Roy Christie (http://www.reversedparachutes.com) has pioneered an innovative style of flies for finicky trout. While this style of fly may appear intimidating, it is an easy tie when the proper steps are followed. Here is Roy’s slideshow of this revolutionary technique. Stay tuned for a full tutorial and materials list in the coming weeks.
(click on thumbnails for larger images)
“The design came into existence due to fish not eating floating flies while the tippet remained afloat attached to the dry fly. When the tippet sank for four to six inches away from the fly they would swim back over and eat the fly they had refused previously.
This ‘game of nods’ led me to design a floating nymph which would sink the tippet on impact at the surface.
At the drawing board, there are many ways of doing this, this one is the best at hook-ups and easy to build.
This design can be utilised to represent any species in the surface film –
midges, mayflies, caddis, hoppers, craneflies, beetles, fish; whatever you want to place there.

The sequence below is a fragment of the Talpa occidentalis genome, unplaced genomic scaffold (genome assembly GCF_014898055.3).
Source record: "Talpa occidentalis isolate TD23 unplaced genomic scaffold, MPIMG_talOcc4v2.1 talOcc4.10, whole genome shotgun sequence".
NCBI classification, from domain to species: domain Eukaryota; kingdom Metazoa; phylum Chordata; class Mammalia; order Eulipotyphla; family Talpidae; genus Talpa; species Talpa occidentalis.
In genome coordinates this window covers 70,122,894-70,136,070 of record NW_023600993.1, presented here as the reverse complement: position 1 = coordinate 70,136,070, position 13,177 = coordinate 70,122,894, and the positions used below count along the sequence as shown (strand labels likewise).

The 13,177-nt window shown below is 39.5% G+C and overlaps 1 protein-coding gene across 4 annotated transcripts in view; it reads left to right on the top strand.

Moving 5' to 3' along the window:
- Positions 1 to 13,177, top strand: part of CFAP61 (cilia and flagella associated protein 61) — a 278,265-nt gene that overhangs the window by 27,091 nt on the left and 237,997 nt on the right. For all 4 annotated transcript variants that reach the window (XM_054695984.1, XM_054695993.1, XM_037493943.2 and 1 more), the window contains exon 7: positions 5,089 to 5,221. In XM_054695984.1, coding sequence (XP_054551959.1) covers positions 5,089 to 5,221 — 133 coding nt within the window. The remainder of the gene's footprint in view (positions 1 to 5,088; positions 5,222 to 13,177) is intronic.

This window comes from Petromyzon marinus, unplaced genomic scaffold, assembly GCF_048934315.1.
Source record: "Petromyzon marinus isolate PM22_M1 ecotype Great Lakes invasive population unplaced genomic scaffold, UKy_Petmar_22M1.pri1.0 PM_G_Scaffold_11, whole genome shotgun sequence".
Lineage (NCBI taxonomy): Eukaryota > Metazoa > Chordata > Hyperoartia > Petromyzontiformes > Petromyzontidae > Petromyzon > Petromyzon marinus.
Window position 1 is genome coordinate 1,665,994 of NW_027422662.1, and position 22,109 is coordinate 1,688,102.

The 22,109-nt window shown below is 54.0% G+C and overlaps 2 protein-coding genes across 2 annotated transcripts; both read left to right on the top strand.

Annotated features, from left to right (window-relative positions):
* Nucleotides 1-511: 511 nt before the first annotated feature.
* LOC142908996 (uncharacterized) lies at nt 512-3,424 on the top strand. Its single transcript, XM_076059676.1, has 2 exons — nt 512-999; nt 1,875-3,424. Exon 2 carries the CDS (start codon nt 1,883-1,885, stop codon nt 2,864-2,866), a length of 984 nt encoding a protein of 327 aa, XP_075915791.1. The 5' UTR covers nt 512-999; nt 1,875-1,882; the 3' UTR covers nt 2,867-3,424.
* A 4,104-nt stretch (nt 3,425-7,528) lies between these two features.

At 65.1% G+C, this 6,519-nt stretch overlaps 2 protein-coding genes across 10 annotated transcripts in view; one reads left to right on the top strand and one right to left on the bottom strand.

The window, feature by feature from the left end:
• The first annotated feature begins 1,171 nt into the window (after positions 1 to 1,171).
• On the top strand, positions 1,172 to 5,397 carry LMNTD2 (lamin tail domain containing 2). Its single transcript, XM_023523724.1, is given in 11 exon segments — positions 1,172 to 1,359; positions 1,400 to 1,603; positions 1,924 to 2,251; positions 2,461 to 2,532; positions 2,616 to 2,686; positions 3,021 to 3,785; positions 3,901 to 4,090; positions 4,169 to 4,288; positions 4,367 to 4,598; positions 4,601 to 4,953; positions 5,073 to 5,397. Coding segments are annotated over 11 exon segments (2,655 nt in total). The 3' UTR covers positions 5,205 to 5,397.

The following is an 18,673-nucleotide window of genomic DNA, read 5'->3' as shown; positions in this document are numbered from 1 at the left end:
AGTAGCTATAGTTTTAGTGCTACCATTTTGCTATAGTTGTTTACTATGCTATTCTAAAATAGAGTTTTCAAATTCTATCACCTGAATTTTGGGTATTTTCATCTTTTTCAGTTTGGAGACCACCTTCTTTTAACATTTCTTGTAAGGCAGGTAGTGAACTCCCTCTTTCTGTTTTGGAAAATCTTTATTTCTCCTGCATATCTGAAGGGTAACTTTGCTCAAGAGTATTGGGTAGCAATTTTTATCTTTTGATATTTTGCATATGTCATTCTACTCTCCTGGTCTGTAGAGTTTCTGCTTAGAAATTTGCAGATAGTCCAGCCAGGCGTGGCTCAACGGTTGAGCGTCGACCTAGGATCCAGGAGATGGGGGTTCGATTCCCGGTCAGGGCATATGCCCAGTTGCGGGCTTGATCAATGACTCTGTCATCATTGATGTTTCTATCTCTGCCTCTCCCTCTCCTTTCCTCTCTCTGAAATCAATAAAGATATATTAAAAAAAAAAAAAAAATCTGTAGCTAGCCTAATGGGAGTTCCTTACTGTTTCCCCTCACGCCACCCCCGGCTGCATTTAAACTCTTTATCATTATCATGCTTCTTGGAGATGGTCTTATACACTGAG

It must be fished on a degreased tippet and only the hackle should be treated to float.
The fly can be placed anywhere on a multi-fly cast to perform whatever job is asked of it – on the point it will support nymphs on droppers just a few inches below the surface – on top dropper it will support wets deeper in the water – sometimes I fish two of these dry – usually just a single when I work out what they are eating.
Years of reports coming back to me from all over the world is that this design, tied to match the hatch locally, will work on fish which have refused everything else yet have continued to feed. ” – Roy Christie
(all thumbnails can be enlarged)
This pattern is adaptable to match specific hatches and has led to many spectacular fish worldwide. Roy says “The Reversed Parachute Emerger has a lot of five and six pound trout to its credit and the best fish to date is an Arctic Char over five kilos (+10.5lbs!) caught in Sweden by Hans Backman of the Uppsala Fly Fishers Club on an imitation of an Ephemera Vulgata which I tied for him at a show there”. Follow Roy at his blog